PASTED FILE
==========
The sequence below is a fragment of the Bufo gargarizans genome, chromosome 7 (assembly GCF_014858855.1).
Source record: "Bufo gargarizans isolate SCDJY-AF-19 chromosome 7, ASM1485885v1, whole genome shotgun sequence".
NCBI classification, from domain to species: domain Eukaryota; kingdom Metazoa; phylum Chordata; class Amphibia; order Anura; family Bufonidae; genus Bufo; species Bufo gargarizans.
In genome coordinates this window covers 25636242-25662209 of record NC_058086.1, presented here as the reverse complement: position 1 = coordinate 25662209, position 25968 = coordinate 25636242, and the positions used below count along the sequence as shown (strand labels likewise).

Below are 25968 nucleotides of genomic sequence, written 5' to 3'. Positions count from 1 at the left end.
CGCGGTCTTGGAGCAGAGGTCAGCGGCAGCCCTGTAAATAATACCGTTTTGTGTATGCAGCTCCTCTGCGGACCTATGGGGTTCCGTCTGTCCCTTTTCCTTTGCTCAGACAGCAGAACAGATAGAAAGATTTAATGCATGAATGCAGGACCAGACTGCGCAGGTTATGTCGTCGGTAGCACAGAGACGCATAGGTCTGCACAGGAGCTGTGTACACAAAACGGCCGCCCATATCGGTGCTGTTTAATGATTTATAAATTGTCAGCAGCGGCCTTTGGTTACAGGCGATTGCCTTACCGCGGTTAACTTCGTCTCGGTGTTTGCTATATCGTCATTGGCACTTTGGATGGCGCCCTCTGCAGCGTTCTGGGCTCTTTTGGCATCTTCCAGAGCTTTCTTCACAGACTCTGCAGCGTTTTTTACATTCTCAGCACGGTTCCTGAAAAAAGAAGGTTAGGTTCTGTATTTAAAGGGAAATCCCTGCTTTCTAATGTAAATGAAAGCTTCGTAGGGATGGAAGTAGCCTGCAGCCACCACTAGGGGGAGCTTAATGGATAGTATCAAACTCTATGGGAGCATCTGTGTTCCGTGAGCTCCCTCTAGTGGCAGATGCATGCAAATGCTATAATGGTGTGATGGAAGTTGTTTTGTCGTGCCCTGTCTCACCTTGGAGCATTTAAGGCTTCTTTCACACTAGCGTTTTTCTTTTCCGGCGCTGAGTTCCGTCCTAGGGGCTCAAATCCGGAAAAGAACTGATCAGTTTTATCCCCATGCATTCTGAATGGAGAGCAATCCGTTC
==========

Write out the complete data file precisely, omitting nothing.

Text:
The sequence below is a fragment of the Bufo gargarizans genome, chromosome 7 (assembly GCF_014858855.1).
Source record: "Bufo gargarizans isolate SCDJY-AF-19 chromosome 7, ASM1485885v1, whole genome shotgun sequence".
NCBI classification, from domain to species: domain Eukaryota; kingdom Metazoa; phylum Chordata; class Amphibia; order Anura; family Bufonidae; genus Bufo; species Bufo gargarizans.
In genome coordinates this window covers 25636242-25662209 of record NC_058086.1, presented here as the reverse complement: position 1 = coordinate 25662209, position 25968 = coordinate 25636242, and the positions used below count along the sequence as shown (strand labels likewise).

Below are 25968 nucleotides of genomic sequence, written 5' to 3'. Positions count from 1 at the left end.
CGCGGTCTTGGAGCAGAGGTCAGCGGCAGCCCTGTAAATAATACCGTTTTGTGTATGCAGCTCCTCTGCGGACCTATGGGGTTCCGTCTGTCCCTTTTCCTTTGCTCAGACAGCAGAACAGATAGAAAGATTTAATGCATGAATGCAGGACCAGACTGCGCAGGTTATGTCGTCGGTAGCACAGAGACGCATAGGTCTGCACAGGAGCTGTGTACACAAAACGGCCGCCCATATCGGTGCTGTTTAATGATTTATAAATTGTCAGCAGCGGCCTTTGGTTACAGGCGATTGCCTTACCGCGGTTAACTTCGTCTCGGTGTTTGCTATATCGTCATTGGCACTTTGGATGGCGCCCTCTGCAGCGTTCTGGGCTCTTTTGGCATCTTCCAGAGCTTTCTTCACAGACTCTGCAGCGTTTTTTACATTCTCAGCACGGTTCCTGAAAAAAGAAGGTTAGGTTCTGTATTTAAAGGGAAATCCCTGCTTTCTAATGTAAATGAAAGCTTCGTAGGGATGGAAGTAGCCTGCAGCCACCACTAGGGGGAGCTTAATGGATAGTATCAAACTCTATGGGAGCATCTGTGTTCCGTGAGCTCCCTCTAGTGGCAGATGCATGCAAATGCTATAATGGTGTGATGGAAGTTGTTTTGTCGTGCCCTGTCTCACCTTGGAGCATTTAAGGCTTCTTTCACACTAGCGTTTTTCTTTTCCGGCGCTGAGTTCCGTCCTAGGGGCTCAAATCCGGAAAAGAACTGATCAGTTTTATCCCCATGCATTCTGAATGGAGAGCAATCCGTTC